Since 2015, Sidewalk, with its platoon of architects, planners, and technologists, had explored ways to bridge urbanism and tech, creating a 400-page pitch document, known as the Yellow Book, that proposed a 100-acre development for 100,000 people, and looking at sites near Denver and in the Bay Area city of Alameda, California. Their urban vision involved sensors measuring all aspects of city life, from air pollution to individuals’ vital signs; a heavy reliance on autonomous vehicles; utility tunnels; prefab construction; and a giant “canopy,” or dome, overhead that was very Buckminster Fuller
“The basic idea was, let’s rethink district-scale infrastructure with digital tech woven in,” says Anthony Townsend, an urban planner and an early Sidewalk Labs employee.
Sidewalk’s far-reaching proposal promised modular buildings built to Passive House standards and called for code and zoning changes to allow for what it called “radical mixed use” within each building, with compliance maintained by sensors rather than by human inspection. The public realm was to be “vibrant and usable year-round,” thanks to heated sidewalks and retractable canopies guided, of course, by sensors.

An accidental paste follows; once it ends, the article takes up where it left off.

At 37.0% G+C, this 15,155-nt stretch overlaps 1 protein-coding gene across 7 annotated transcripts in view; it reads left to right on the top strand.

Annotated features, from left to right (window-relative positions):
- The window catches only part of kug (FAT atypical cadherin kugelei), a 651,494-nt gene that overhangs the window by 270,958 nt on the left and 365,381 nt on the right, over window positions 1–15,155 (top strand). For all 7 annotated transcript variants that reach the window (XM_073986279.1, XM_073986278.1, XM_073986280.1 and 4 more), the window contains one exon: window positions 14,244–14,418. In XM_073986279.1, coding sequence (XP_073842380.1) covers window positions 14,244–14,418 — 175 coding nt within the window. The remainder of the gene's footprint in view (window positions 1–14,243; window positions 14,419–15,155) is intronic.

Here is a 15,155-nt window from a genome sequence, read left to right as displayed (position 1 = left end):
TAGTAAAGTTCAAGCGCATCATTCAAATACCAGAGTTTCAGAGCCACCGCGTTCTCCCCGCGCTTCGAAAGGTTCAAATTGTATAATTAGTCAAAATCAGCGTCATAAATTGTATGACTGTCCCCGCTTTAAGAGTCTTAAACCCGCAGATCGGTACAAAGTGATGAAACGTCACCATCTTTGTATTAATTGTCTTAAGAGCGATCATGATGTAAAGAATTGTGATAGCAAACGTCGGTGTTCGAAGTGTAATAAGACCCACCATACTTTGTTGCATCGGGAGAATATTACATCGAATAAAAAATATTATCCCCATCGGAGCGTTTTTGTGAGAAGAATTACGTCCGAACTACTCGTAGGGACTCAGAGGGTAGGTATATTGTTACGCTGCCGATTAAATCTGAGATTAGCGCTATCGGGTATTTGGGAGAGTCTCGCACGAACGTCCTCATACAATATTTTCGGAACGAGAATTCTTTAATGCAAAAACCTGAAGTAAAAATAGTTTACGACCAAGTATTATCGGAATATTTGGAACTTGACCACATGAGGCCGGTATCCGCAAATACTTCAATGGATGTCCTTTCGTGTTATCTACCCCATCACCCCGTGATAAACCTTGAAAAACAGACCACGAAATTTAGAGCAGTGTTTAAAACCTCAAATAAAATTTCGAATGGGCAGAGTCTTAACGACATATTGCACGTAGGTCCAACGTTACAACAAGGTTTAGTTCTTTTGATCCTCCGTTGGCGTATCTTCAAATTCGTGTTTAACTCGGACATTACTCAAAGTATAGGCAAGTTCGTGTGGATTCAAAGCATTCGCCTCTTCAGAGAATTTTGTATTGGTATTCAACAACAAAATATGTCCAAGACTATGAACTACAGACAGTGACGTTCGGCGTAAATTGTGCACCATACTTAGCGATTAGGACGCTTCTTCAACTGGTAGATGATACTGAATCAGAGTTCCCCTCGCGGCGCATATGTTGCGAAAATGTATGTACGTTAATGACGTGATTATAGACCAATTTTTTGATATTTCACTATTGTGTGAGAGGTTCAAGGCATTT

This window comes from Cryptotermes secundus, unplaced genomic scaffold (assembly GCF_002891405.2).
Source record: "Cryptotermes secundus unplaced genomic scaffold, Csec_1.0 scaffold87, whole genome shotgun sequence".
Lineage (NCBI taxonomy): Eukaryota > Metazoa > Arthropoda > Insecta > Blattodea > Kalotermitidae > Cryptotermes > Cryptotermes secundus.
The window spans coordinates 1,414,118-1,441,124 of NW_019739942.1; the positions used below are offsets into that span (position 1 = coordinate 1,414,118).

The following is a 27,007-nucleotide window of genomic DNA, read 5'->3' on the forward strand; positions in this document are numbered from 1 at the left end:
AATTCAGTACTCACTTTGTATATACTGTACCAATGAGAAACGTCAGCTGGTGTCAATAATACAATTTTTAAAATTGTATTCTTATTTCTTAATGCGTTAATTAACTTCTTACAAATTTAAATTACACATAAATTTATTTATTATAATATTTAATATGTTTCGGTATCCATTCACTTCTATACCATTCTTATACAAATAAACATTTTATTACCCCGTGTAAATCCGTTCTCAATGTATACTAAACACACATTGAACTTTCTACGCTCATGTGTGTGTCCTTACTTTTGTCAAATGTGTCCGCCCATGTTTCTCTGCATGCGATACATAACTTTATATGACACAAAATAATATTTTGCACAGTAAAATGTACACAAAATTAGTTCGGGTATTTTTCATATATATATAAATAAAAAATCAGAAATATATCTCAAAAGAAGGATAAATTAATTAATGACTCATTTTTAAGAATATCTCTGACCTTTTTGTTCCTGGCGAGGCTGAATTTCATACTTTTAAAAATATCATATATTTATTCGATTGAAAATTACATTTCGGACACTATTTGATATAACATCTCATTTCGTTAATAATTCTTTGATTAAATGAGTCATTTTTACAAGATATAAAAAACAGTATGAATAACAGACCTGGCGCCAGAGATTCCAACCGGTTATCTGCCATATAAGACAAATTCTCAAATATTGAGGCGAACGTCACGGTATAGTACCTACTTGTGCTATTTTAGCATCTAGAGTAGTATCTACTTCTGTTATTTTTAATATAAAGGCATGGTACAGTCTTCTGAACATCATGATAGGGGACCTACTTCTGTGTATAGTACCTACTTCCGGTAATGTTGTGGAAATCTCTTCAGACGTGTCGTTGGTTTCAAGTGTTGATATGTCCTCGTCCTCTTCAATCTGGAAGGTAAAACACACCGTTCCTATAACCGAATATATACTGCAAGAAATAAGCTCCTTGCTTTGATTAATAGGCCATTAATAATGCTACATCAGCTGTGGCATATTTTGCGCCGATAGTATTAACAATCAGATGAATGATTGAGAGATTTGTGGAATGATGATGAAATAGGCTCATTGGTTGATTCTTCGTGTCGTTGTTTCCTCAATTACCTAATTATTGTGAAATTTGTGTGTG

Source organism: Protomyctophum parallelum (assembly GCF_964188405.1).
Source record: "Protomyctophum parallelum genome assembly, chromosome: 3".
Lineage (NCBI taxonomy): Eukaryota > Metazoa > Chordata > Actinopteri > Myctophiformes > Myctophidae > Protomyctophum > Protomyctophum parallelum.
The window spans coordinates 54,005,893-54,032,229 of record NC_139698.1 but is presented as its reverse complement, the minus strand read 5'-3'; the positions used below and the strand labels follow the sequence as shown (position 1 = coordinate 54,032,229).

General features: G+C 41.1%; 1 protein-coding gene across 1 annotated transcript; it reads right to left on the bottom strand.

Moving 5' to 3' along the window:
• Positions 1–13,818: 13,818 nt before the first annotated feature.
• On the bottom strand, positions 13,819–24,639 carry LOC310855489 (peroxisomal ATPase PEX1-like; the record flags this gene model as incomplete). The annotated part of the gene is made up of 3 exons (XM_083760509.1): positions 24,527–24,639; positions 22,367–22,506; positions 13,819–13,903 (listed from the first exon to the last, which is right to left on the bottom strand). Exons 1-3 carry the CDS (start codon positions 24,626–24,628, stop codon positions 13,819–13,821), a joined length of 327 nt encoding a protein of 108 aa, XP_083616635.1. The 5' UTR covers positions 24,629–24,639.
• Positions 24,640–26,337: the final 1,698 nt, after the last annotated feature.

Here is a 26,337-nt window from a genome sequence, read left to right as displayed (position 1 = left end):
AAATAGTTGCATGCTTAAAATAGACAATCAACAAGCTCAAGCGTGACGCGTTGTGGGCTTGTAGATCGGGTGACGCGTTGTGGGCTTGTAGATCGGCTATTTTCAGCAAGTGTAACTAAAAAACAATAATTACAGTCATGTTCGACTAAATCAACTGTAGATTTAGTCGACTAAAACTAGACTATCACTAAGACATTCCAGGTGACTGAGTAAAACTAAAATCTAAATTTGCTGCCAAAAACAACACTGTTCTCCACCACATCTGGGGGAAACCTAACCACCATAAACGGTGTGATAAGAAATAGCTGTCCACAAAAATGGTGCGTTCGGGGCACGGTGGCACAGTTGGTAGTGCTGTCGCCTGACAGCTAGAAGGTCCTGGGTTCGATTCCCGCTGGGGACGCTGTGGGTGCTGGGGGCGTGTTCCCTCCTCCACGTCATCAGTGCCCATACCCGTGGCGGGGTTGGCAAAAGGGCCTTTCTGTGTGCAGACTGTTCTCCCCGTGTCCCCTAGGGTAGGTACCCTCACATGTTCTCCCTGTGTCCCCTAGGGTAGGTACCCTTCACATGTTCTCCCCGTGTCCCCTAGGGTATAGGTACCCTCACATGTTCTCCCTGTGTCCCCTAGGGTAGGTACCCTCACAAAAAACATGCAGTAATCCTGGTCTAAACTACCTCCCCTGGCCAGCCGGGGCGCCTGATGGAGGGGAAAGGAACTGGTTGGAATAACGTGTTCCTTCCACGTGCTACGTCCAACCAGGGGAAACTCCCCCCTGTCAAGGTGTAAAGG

But “the digital layer,” as Sidewalk called it, immediately generated headwinds. In Toronto, the conversation soon became all about data: who would gather it, who would use it, and how. Sidewalk, and presumably Alphabet, wanted quasi-governmental powers in this respect.
Local good-governance advocates and technologists stood up to prevent what they saw as an abrogation of local government’s role. “Sidewalk Toronto is not a smart city,” the former BlackBerry executive Jim Balsillie wrote in a 2018 op-ed. “It is a colonizing experiment in surveillance capitalism attempting to bulldoze important urban, civic, and political issues. Of all the misguided innovation strategies Canada has launched over the past three decades, this purported smart city is not only the dumbest but also the most dangerous.” That year, Fleissig was pushed out as CEO of the waterfront agency.
Amid all the debates about data and IP law, the architectural aspects of Sidewalk Toronto were soon overshadowed. But here, too, there were real questions.
The company proposed a factory to construct building components from mass timber. It hired Snøhetta and Heatherwick Studio to imagine what the results would look like—including improbable drawings showing mass timber cladding. Sidewalk’s Toronto office even featured a glulam mock-up of its proposed structural system.
Snøhetta and Heatherwick Studio’s mass-timber scheme for Sidewalk Toronto. Photo courtesy Heatherwick Studio